Robison Michael R CNIN wrote:

> Hello,
> I've drawn a schematic and now I'm attempting to interactively
> route the traces to match some old artwork, but I've run into
> some guard traces that I haven't got in the schematic.  At
> least I think they are guard traces.  They have a via to GND
> at one end and follow beside another trace for a while, and
> then simply stop close by the termination of the actual signal
> trace.

These are Faraday shields, a bit different from a true guard trace.
Generally, true guard traces are closed paths that surround a trace
or several traces, and are charged to a level such that minimal
current can flow through leakage on the board surface or inside the
board to affect the charge of the protected trace.  This kind of stuff
is generally used in ULTRA-high gain amplifiers, and ultra-low
current circuits like electrometers.

Faraday shields ground out the electrostatic field generated by
traces with fast voltage changes, reducing one of the modes of
They don't offer much help for the magnetic field, which causes
crosstalk when large currents are switched on traces.  Having two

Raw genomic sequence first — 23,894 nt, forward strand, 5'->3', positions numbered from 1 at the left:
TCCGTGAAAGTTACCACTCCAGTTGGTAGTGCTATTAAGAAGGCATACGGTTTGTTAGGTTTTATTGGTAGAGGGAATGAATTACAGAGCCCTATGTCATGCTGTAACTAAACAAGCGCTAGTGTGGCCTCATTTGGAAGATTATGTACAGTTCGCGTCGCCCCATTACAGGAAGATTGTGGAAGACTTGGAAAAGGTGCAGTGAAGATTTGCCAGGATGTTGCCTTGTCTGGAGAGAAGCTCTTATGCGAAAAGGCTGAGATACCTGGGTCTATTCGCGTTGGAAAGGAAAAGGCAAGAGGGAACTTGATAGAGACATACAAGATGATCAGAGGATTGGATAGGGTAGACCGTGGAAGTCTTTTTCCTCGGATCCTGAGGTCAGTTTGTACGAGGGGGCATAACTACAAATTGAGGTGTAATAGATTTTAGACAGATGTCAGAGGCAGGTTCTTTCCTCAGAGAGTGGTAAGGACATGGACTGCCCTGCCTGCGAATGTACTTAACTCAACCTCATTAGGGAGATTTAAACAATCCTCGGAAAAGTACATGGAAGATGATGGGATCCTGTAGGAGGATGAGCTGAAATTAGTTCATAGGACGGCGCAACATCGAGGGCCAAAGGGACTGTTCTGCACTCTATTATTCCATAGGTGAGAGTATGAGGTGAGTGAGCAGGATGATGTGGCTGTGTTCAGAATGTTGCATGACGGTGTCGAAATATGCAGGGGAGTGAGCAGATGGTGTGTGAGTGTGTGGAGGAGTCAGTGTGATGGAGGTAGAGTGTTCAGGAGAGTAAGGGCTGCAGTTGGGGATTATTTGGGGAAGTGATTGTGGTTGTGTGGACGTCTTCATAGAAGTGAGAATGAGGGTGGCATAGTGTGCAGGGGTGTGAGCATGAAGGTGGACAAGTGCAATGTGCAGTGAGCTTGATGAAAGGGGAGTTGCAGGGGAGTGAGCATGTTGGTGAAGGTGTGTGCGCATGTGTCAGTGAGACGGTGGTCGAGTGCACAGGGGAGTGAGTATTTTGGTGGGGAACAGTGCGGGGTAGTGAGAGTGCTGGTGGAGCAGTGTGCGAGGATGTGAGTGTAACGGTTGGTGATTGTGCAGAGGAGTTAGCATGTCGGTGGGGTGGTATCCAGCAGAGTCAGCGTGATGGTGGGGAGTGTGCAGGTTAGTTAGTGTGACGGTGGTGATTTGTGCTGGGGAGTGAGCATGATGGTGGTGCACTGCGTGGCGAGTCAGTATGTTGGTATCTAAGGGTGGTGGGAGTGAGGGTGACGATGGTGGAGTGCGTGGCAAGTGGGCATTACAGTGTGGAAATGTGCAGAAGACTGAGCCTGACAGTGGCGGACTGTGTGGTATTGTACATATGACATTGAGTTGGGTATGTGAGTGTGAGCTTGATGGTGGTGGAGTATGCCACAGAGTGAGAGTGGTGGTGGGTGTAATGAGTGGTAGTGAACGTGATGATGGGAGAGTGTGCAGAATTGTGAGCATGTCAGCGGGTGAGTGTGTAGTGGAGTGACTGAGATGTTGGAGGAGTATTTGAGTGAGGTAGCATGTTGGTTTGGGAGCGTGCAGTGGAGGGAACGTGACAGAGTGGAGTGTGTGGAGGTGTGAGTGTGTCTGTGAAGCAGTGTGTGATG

bus buffers driving different ends of a trace to opposite polarities
for a few nS is a classic cause of the this.

> To be honest, I don't really care about their electrical func-
> tion.  However, we are attempting to as closely match the orig-
> inal artwork as possible, so the are definitely going on the
> board.
> My question is how do I add these to the board without causing
> a bunch of design rule errors in the end?  Right now I'm simply
> laying the track and punching the via at the end and assigning
> the via to GND.  I know the DRC is gonna hate this, and I depend
> on the DRC to verify my design and I'd like to not have to sift
> thru the DRC to decide what is a valid error and what isn't.  I
> want a clean DRC at the end of my board design.

If you place a track from point to point, it will be listed as
"no net".  Double click on it and through the advanced tab, change
the track to be part of net "GND".  Now, place a via at the end,
and it will automatically connect to the ground plane, assuming this is
a multilayer board.  You can extend the track to follow the geometry
needed.  I don't think this will cause any DRC squawks.  If it does,
they will be of a unique class, and so you can probably know they are
harmless.  If you do get a DRC violation, you can probably set up
special rules to permit this for the GND net.


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